What evidence can be used to corroborate a sexual harassment allegation in Louisiana?

Employers in the State of Louisiana are required to provide their employees with a workplace that is safe and free from discrimination, unfair practices, and harassment. Harassment can be physical, verbal, or sexual in nature. If an employer, co-worker, supervisor, etc. subjected an employee to any type of harassment, an employee may be able to file a charge (i.e. complaint) with the U.S. Equal Employment Opportunity Commission(EEOC) against them. The EEOC generally accepts charges when an employer has 15 or more employees.

Additionally, an employee may have also the grounds to bring a civil lawsuit against their harasser if they are looking to recover compensation for things like lost wages, mental anguish, etc.

If an individual believes they are a victim of sexual harassment and they work in New Orleans, Baton Rouge, Shreveport, or any other city in Louisiana, they should contact a Louisiana sexual harassment lawyer. An attorney will be able to help them gather any evidence that is available that can be used to hold their employer or co-worker liable for their misconduct.


Evidence that can be Used to Support a Sexual Harassment Allegation


Whether an individual decides to file a charge with the EEOC or bring a civil lawsuit against their employer, they will be required to provide evidence that supports their allegations. Some forms of evidence that can be submitted if available include:

  • Witness statements. If other individuals in the workplace have witnessed the harasser engaging in inappropriate behavior (e.g. making unwelcome sexual advances, requests for sexual favors, etc.), a statement from them could be used as evidence.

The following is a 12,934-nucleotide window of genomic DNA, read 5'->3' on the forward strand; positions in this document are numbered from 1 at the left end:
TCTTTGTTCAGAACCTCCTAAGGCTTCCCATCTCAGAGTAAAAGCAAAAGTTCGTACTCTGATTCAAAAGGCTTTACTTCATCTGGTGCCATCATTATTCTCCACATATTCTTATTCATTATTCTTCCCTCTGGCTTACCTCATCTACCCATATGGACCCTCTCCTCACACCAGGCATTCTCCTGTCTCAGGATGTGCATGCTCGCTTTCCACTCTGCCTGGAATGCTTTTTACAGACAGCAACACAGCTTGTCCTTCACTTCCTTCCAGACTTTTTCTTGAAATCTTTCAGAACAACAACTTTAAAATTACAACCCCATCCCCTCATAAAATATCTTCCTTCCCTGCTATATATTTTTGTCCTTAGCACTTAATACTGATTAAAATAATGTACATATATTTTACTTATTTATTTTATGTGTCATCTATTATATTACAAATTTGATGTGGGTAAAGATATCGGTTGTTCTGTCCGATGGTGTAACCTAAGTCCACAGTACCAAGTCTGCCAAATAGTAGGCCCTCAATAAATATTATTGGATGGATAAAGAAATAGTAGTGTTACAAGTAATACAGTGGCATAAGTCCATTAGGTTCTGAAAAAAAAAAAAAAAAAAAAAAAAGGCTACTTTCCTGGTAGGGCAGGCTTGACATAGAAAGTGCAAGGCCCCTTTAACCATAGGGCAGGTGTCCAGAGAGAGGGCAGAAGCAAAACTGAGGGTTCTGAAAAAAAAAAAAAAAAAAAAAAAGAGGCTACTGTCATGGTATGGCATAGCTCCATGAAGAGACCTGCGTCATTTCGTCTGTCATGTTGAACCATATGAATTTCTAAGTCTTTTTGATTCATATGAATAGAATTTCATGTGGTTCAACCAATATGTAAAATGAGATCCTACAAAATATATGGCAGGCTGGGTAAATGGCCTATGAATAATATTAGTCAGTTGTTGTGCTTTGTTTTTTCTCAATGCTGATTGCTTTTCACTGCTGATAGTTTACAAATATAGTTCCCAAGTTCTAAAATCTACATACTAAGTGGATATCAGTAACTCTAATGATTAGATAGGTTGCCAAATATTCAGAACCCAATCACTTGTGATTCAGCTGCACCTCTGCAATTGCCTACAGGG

• Emails. If the harasser sent emails to the victim, these too can be used to help support a sexual harassment allegation.
  • Text messages. If the harasser sent text messages to the victim, an attorney can help a victim recover a copy of the messages the proper way so that they can be submitted to the EEOC as evidence or used to pursue a civil lawsuit.
  • Notes. Did the harasser use hand-written notes to make unwelcome sexual advances or send inappropriate comments? If so, these too will be beneficial to utilize as evidence.
  • Journal entries. If the victim wrote down all contact that was made between them and the harasser, this too will be considered as a form of evidence.


When an individual feels as though their employer or a co-worker has crossed the line and sexually harassed them, they should speak with a Louisiana sexual harassment attorney regarding the incident(s). Attorneys are required to keep conversations confidential and can help a victim understand what their legal rights are.

If an individual would like to recognize their employer, a co-worker, or even a customer or client for sexual harassment, they can contact USAttorneys.com to get in touch with a reputable lawyer. USAttorneys.com works closely with some of the best Louisiana sexual harassment lawyers and will be able to help a victim find a legal expert in their area who is qualified to help them address their issue.

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